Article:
Q. How long have you been birding?
Q. What first got you interested in birding?
Q.  What's your favorite birding spot in Oklahoma?
Introducing our September 2008
Birder of the Month:

of Lawton, OK
Q.  What field guide do you prefer to use?
Q.  What are your 3 favorite birds? and is/are there any particular reason(s) they're your favorites??
Q.  Tell us about your BEST birding experience.... so far.
Q.  What was your WORST??
Q.  What are you most likely to say when a bird flies before you can ID it??
Q.  What was the last book you read?
I really enjoy telling people how I become interested in birds and birding.  First, the credit would have to go to my Grandmother.  She lived in western Pennsylvania pretty far out in the woods.  She always had feeders out and I would sit next to her while she rocked away in her chair.  We would talk for hours about wildlife and birds, and everytime something new came to a feeder she would tell me what it was, what it ate, and so on.  I really cherish those memories.  Perhaps the real clincher for me was during middle school when I placed first in the science fair.  My project was on water pollution and the local Audubon Society presented awards for projects that dealt with the environment.  That year I won the award and they presented me a National Audubon Society Field Guide to Eastern Birds (I still have it tucked away) and a year's membership. That's all it took!
I think my most favorite place to bird is probably Harper and Beaver Counties.  Some of my best finds and birding experiences have taken place there.  From American Avocets to Lesser Prairie-Chickens, the region always provides a few surprises.  For the most part there is still a lot of native habitat remaining in the region, even though everything is fenced in.  However, that issue is nothing a friendly conversation with a landowner won't cure.
Sibley's, hands down.
Well, I love 'em all.  But if I had to choose, I think my first would be the Lesser Prairie-Chicken.  I had a great oppurtunity to work with them in western Oklahoma. There's nothing like a beautiful sunrise, the smell of fresh Sandsage, and the sounds of Prairie-Chickens on their booming grounds.
My second would have to be the
Black Rail.  My first experience with them was also in NW Oklahoma.  I spent a few hours chasing peculiar sounds and Kee-kee-drr's in the dead of night, completely aware that the next morning when I reported them most people would think I was completely full of it!
My third is probably the
American Bittern.  I'm not sure if it's the way they stalk through the dense marsh or their unmistakable call, but I always get a kick out of watching them.
It would definitely be May 28 2007.  I was running a Marshbird survey at Hackberry Flats.  At my second survey point a single Black Rail made itself known.  I moved on and located a pair of Virginia Rails at the next location, which later in the afternoon produced a nest and three eggs.  After showing some friends the rails later in the morning we all continued birding.  We ended up locating a Willow Flycatcher, and then of all things a Bay-breasted Warbler.  Talk about a great day for Southwestern Oklahoma!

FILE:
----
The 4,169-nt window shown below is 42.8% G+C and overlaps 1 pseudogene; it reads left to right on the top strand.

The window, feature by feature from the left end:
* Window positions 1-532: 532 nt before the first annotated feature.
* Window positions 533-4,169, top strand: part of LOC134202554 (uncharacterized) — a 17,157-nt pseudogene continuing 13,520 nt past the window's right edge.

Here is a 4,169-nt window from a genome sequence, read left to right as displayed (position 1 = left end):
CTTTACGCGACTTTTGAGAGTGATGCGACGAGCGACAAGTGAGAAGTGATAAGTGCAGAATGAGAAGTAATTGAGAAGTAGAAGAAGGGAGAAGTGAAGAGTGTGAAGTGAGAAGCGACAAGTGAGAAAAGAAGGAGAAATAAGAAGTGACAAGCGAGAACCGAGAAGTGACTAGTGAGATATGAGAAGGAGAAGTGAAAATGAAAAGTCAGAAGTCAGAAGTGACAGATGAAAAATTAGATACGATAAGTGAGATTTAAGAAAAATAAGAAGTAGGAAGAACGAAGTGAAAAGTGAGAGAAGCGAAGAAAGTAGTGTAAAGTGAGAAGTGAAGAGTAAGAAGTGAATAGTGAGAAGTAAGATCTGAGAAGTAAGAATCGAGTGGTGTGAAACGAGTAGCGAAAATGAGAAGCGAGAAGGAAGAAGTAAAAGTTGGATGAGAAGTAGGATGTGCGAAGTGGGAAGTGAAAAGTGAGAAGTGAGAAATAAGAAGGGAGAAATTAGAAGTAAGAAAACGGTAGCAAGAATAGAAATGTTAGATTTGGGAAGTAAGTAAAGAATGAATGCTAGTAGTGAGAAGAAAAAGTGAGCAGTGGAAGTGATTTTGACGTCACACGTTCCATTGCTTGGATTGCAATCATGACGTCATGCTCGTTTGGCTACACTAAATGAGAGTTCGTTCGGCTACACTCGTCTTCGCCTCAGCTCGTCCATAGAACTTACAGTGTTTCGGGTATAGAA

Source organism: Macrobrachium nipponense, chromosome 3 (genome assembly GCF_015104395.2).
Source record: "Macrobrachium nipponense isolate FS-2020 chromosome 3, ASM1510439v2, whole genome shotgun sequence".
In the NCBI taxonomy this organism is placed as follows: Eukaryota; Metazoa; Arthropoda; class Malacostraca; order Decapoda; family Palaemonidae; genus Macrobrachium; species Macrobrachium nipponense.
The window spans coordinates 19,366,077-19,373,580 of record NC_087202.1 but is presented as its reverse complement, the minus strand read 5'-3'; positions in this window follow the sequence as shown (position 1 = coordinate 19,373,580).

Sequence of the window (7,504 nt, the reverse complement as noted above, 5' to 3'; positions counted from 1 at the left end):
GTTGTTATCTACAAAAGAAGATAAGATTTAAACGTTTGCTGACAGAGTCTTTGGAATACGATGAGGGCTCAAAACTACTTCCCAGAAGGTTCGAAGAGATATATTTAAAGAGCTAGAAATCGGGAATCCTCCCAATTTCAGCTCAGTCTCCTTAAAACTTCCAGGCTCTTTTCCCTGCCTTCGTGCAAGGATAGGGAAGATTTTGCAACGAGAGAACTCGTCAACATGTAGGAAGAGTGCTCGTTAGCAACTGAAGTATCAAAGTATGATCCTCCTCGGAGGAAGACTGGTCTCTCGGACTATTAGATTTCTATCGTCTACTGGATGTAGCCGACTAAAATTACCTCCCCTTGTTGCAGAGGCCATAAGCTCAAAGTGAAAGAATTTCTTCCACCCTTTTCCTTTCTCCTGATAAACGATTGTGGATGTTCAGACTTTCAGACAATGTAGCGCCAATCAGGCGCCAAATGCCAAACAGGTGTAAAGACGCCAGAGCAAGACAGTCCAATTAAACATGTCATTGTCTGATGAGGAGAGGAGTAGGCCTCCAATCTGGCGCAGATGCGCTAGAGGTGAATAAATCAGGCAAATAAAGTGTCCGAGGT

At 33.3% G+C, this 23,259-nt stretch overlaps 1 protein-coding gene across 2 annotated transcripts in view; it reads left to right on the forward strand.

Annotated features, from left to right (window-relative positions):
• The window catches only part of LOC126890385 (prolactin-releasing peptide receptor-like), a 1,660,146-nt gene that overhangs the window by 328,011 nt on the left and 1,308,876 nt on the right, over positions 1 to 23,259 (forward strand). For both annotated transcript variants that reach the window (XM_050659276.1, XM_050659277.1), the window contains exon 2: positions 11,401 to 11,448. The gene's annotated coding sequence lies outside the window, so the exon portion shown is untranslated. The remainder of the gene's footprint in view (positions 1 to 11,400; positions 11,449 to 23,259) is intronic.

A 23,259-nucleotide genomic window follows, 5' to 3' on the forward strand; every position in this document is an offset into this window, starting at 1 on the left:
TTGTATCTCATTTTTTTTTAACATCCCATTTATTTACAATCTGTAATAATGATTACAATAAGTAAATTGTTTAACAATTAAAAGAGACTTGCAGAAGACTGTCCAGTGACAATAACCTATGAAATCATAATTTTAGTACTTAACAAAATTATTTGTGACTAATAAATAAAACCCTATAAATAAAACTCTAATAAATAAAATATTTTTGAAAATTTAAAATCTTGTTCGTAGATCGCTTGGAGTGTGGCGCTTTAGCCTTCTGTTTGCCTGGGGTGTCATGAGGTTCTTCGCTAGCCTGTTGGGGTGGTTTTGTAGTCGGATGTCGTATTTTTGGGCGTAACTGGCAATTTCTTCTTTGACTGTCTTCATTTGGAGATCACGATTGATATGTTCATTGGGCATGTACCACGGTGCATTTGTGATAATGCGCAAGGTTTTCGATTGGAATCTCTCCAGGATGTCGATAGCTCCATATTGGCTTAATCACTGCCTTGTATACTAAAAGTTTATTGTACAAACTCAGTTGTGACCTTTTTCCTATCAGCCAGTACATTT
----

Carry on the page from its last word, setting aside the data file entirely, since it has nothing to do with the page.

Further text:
Well, I'm not sure if I've had a "worst".  But getting stranded over night in Boise City certainly tops my most uncomfortable.  A blizzard hit the region during the winter in 2007.  I spent the night sleeping in the back of my truck because I was stuck in a snow bank.  I slept until it reached -18*F, and then I was just too cold to rest so I hopped back in the cab and waited for someone to come and pull me out.  I was glad to leave Cimarron County behind me that day.
Well I just finished John James Audubon the Making of an American.  This is the third book about the man that I have read, so not many of the stories were new, but I thoroughly enjoyed it and it gave me a whole new appreciation for the man and his efforts.
Q.  Who are your heroes or role models?  Whom do you admire? and if you care to comment, why are they your heroes?
I admire a great many people, but I'm gonna take this chance to let some of my friends from Oklahoma know that they mean a great deal to me.  Don Wolfe, Dan Reinking, and Michael Patten of the Sutton Research Center really changed my life.  Don was my first "boss" when it comes to research.  He gave me a chance to prove myself in NW Oklahoma by hiring me on to the Lesser Prairie-Chicken project, something I was only mildly qualified for, and I thank him for that.  Dan trusted me enough to allow me to chase birds all over the state for two seasons, gathering data for his Winter Bird Atlas Project.  Michael continually provides me with advice on my projects, never gets tired of my phone calls (at least, he doesn't let me know about it!), and is always open to my wild and sometimes far-out ideas.  These guys devote their lives to birds and conservation, they opened that door for me, and I thank them for it.
I think my first real birding took place in Fairfield, PA.  I couldn't have been more than twelve years old.
Eric is the Important Bird Areas Coordinator
for the
Oklahoma Audubon Council.
Check out his blog at: